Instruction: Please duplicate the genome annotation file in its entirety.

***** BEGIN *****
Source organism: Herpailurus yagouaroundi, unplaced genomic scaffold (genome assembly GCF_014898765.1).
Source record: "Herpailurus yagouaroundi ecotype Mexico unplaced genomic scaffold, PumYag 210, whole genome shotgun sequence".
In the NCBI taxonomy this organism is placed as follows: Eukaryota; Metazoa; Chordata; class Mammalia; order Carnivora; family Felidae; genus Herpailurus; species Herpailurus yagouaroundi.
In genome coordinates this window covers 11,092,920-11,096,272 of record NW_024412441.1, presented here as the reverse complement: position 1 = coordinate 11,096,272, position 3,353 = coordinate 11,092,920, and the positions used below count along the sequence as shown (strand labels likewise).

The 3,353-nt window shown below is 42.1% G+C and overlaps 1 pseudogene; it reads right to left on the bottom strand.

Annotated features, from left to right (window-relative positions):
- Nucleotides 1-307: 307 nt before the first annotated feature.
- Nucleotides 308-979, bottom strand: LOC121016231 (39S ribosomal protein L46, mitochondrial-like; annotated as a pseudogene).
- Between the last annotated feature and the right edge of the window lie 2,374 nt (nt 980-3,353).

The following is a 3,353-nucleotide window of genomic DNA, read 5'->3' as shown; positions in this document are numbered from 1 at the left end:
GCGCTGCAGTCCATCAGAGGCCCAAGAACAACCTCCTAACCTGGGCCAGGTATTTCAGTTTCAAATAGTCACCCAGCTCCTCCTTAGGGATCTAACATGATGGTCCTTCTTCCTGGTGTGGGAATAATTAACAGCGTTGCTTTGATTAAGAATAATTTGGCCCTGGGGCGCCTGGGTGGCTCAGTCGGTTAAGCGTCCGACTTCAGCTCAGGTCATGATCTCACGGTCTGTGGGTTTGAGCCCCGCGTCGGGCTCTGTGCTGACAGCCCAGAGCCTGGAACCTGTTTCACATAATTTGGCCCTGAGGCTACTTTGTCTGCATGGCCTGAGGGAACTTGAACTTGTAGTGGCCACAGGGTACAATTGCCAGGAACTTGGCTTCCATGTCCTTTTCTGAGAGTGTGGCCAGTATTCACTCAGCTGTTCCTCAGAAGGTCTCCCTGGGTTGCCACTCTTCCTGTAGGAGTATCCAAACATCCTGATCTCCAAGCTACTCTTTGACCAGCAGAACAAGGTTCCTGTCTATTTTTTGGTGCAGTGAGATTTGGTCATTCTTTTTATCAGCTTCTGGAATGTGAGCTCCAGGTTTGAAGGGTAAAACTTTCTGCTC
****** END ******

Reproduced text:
Source organism: Herpailurus yagouaroundi, unplaced genomic scaffold (genome assembly GCF_014898765.1).
Source record: "Herpailurus yagouaroundi ecotype Mexico unplaced genomic scaffold, PumYag 210, whole genome shotgun sequence".
In the NCBI taxonomy this organism is placed as follows: Eukaryota; Metazoa; Chordata; class Mammalia; order Carnivora; family Felidae; genus Herpailurus; species Herpailurus yagouaroundi.
In genome coordinates this window covers 11,092,920-11,096,272 of record NW_024412441.1, presented here as the reverse complement: position 1 = coordinate 11,096,272, position 3,353 = coordinate 11,092,920, and the positions used below count along the sequence as shown (strand labels likewise).

The 3,353-nt window shown below is 42.1% G+C and overlaps 1 pseudogene; it reads right to left on the bottom strand.

Annotated features, from left to right (window-relative positions):
- Nucleotides 1-307: 307 nt before the first annotated feature.
- Nucleotides 308-979, bottom strand: LOC121016231 (39S ribosomal protein L46, mitochondrial-like; annotated as a pseudogene).
- Between the last annotated feature and the right edge of the window lie 2,374 nt (nt 980-3,353).

The following is a 3,353-nucleotide window of genomic DNA, read 5'->3' as shown; positions in this document are numbered from 1 at the left end:
GCGCTGCAGTCCATCAGAGGCCCAAGAACAACCTCCTAACCTGGGCCAGGTATTTCAGTTTCAAATAGTCACCCAGCTCCTCCTTAGGGATCTAACATGATGGTCCTTCTTCCTGGTGTGGGAATAATTAACAGCGTTGCTTTGATTAAGAATAATTTGGCCCTGGGGCGCCTGGGTGGCTCAGTCGGTTAAGCGTCCGACTTCAGCTCAGGTCATGATCTCACGGTCTGTGGGTTTGAGCCCCGCGTCGGGCTCTGTGCTGACAGCCCAGAGCCTGGAACCTGTTTCACATAATTTGGCCCTGAGGCTACTTTGTCTGCATGGCCTGAGGGAACTTGAACTTGTAGTGGCCACAGGGTACAATTGCCAGGAACTTGGCTTCCATGTCCTTTTCTGAGAGTGTGGCCAGTATTCACTCAGCTGTTCCTCAGAAGGTCTCCCTGGGTTGCCACTCTTCCTGTAGGAGTATCCAAACATCCTGATCTCCAAGCTACTCTTTGACCAGCAGAACAAGGTTCCTGTCTATTTTTTGGTGCAGTGAGATTTGGTCATTCTTTTTATCAGCTTCTGGAATGTGAGCTCCAGGTTTGAAGGGTAAAACTTTCTGCTC